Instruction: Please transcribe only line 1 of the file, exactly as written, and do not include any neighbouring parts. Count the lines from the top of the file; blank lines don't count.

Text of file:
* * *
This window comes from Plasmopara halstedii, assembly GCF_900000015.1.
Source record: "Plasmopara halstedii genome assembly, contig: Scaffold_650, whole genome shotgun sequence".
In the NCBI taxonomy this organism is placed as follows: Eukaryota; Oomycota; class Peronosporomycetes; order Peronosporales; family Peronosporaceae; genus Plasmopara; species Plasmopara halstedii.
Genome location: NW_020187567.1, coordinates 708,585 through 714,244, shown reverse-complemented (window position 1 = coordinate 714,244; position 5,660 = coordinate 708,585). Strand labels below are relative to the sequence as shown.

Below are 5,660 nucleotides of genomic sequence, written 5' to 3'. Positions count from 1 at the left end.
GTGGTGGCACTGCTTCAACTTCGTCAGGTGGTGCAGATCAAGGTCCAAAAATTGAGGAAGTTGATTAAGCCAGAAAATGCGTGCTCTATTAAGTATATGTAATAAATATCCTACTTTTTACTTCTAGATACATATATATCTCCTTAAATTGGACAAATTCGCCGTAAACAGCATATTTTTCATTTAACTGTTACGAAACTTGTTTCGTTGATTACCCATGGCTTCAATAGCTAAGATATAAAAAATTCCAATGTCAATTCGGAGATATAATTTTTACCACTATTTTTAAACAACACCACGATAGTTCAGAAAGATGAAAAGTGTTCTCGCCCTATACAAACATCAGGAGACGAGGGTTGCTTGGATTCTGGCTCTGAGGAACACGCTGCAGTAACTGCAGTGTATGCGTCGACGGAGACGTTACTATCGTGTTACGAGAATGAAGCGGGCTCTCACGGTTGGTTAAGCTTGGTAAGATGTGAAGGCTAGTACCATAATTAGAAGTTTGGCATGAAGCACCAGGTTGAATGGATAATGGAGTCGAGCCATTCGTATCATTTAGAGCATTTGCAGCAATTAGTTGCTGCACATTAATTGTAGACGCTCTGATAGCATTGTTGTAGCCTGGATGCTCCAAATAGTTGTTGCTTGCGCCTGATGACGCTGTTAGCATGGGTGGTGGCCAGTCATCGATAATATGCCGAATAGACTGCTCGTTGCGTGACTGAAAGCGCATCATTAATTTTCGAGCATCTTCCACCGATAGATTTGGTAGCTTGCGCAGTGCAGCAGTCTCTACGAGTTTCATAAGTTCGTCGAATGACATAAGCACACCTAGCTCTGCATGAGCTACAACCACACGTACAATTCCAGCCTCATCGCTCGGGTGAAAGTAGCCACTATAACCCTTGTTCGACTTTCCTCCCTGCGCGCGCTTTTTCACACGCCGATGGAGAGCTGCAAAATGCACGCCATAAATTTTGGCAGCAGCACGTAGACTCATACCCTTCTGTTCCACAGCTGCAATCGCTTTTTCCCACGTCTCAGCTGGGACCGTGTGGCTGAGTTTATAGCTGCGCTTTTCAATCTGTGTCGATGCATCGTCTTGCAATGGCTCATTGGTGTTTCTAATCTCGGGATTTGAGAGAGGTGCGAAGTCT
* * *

This window comes from Plasmopara halstedii, assembly GCF_900000015.1.